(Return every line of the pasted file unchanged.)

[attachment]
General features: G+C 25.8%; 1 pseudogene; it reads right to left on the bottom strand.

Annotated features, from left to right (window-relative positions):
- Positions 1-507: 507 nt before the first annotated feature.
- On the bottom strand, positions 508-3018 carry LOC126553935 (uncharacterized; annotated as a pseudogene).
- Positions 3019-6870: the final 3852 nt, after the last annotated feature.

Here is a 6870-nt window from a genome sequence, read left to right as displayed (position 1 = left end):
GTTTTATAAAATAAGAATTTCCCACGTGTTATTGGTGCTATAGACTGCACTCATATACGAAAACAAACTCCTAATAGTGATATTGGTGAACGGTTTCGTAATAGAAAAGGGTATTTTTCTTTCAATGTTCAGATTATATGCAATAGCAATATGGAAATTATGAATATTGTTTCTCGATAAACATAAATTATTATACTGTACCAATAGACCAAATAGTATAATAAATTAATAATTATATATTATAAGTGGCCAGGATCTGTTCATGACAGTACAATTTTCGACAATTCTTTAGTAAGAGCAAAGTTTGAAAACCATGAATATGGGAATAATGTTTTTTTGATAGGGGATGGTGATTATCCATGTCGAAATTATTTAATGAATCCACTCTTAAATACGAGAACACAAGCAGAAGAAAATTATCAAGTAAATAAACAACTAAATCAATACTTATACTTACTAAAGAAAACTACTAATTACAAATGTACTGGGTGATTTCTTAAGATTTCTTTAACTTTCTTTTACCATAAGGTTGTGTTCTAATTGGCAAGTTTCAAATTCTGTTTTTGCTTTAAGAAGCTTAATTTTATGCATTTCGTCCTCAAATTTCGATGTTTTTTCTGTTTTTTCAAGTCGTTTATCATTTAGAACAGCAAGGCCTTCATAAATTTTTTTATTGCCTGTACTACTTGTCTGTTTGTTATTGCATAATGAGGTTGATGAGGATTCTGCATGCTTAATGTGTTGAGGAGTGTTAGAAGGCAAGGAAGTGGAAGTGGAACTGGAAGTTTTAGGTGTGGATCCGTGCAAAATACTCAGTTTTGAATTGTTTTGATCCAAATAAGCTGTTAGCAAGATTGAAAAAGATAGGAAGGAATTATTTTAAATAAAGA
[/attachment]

General features: G+C 25.8%; 1 pseudogene; it reads right to left on the bottom strand.

Annotated features, from left to right (window-relative positions):
- Positions 1-507: 507 nt before the first annotated feature.
- On the bottom strand, positions 508-3018 carry LOC126553935 (uncharacterized; annotated as a pseudogene).
- Positions 3019-6870: the final 3852 nt, after the last annotated feature.

Here is a 6870-nt window from a genome sequence, read left to right as displayed (position 1 = left end):
GTTTTATAAAATAAGAATTTCCCACGTGTTATTGGTGCTATAGACTGCACTCATATACGAAAACAAACTCCTAATAGTGATATTGGTGAACGGTTTCGTAATAGAAAAGGGTATTTTTCTTTCAATGTTCAGATTATATGCAATAGCAATATGGAAATTATGAATATTGTTTCTCGATAAACATAAATTATTATACTGTACCAATAGACCAAATAGTATAATAAATTAATAATTATATATTATAAGTGGCCAGGATCTGTTCATGACAGTACAATTTTCGACAATTCTTTAGTAAGAGCAAAGTTTGAAAACCATGAATATGGGAATAATGTTTTTTTGATAGGGGATGGTGATTATCCATGTCGAAATTATTTAATGAATCCACTCTTAAATACGAGAACACAAGCAGAAGAAAATTATCAAGTAAATAAACAACTAAATCAATACTTATACTTACTAAAGAAAACTACTAATTACAAATGTACTGGGTGATTTCTTAAGATTTCTTTAACTTTCTTTTACCATAAGGTTGTGTTCTAATTGGCAAGTTTCAAATTCTGTTTTTGCTTTAAGAAGCTTAATTTTATGCATTTCGTCCTCAAATTTCGATGTTTTTTCTGTTTTTTCAAGTCGTTTATCATTTAGAACAGCAAGGCCTTCATAAATTTTTTTATTGCCTGTACTACTTGTCTGTTTGTTATTGCATAATGAGGTTGATGAGGATTCTGCATGCTTAATGTGTTGAGGAGTGTTAGAAGGCAAGGAAGTGGAAGTGGAACTGGAAGTTTTAGGTGTGGATCCGTGCAAAATACTCAGTTTTGAATTGTTTTGATCCAAATAAGCTGTTAGCAAGATTGAAAAAGATAGGAAGGAATTATTTTAAATAAAGA